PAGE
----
Wind is also a good option, but not in and of itself. Wind power in my part of the Salt Lake Valley is problematic, as the wind doesn't constantly blow. And, it also means a special permit for setting up a wind generator on the roof, which can also be problematic within West Valley City limits.

Water is perfect, as it's less expensive than all other options, is as constant as the flow of it's source, and is very esthetically pleasing once installed. The problem is, I don't live by a constant flowing source of water. There is an irrigation ditch behind my neighbor's house, but not by mine, and not constantly flowing. So this was completely out of the question.

The final option is also not logical for my needs, as I don't live near enough to a land fill (on purpose, you understand!), and do not have the source for animal waste that would make it feasible. Needless to say, this option was not at all considered.

So, that leaves me with two parts of the same puzzle, solar and wind. Both can be feasible, but neither can provide me with a constant source of energy if working alone. But, if both were installed together, it would mean that on most days I would have sunlight and a light breeze, generating energy. Then, when the day is cloudy or stormy, it would generally also be windy too. That greatly reduces the days of living off the battery (or power grid).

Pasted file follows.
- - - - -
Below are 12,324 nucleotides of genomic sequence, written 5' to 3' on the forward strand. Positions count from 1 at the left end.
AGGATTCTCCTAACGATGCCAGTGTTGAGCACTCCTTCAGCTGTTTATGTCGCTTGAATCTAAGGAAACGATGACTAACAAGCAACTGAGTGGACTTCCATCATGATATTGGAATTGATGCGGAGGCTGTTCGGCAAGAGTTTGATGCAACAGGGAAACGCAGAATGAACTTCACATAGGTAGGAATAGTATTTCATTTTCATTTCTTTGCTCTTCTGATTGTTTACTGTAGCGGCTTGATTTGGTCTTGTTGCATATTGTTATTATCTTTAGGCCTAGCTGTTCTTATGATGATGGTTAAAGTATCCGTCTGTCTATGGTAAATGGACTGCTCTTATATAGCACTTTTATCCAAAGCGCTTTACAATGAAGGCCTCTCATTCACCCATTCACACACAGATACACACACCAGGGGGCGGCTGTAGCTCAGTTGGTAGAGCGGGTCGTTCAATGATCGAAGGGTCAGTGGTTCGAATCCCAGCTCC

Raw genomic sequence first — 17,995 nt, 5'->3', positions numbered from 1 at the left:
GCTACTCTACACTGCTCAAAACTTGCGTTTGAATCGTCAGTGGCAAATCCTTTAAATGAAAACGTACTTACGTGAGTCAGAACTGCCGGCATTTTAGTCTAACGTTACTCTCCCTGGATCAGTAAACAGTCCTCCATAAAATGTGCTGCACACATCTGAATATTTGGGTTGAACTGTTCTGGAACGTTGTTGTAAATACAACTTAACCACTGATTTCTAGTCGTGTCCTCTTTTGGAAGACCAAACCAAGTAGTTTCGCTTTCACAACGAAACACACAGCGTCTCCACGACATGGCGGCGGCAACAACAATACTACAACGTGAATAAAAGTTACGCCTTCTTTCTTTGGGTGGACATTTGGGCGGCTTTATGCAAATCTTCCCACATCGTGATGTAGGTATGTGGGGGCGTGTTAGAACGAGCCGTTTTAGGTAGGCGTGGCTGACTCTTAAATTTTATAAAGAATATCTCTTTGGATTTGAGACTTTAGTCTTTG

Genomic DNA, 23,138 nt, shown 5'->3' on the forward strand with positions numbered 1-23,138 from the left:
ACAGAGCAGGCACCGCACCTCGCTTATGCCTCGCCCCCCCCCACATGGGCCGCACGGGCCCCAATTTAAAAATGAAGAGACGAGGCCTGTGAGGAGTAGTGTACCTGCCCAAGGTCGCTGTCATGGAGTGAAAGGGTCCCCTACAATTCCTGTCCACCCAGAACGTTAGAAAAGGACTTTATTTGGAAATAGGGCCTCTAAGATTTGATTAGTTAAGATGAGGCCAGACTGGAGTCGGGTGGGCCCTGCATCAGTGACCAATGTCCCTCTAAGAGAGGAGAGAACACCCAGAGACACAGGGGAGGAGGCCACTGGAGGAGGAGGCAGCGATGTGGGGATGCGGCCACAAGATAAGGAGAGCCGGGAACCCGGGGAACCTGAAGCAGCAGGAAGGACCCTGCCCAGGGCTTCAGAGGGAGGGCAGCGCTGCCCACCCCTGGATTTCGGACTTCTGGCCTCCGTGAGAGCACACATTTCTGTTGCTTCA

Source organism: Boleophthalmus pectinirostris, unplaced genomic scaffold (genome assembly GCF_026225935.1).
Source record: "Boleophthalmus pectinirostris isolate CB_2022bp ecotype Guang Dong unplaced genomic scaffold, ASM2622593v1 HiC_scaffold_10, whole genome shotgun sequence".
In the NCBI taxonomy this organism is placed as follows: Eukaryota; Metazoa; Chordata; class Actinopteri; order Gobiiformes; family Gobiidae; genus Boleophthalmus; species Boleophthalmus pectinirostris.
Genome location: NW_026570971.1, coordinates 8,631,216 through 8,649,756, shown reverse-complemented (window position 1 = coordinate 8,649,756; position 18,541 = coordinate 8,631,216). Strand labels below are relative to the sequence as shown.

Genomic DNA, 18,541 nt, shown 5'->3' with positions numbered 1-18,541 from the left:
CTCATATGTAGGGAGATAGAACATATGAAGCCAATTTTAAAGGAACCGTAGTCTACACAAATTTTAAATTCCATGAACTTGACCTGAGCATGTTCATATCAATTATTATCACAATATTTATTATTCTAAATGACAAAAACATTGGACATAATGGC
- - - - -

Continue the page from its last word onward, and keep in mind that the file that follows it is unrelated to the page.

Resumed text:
Other Considerations
Now that I have decided on the ideal options for renewable energy features, it's time to figure out what I actually need. First, I need to know how much energy I use, and what the system will cost overall. Then I need to decide on the implementation of the system, and how it will best benefit me. Finally, I need to find out if the incentives make the project financially viable.

Calculating the energy that you use monthly is easy: all you need is your monthly power bill. There it will tell you what power you use monthly by kilowatt hours (KWH). Most households use roughly 900 KWH a month, which means that the system you build needs to either complement existing power usage, or completely replace it. The more you use, the bigger the system will need to be, and the bigger the cost. This means that if you work on conservation (low-wattage light bulbs, turning off lights when they are not in use, etc.), you can decrease the cost of the replacement system. You can also decrease the cost of your power bill too, if a replacement system is too expensive even with conservation options. Once you know what you are aiming for, you can create a good plan for implemention.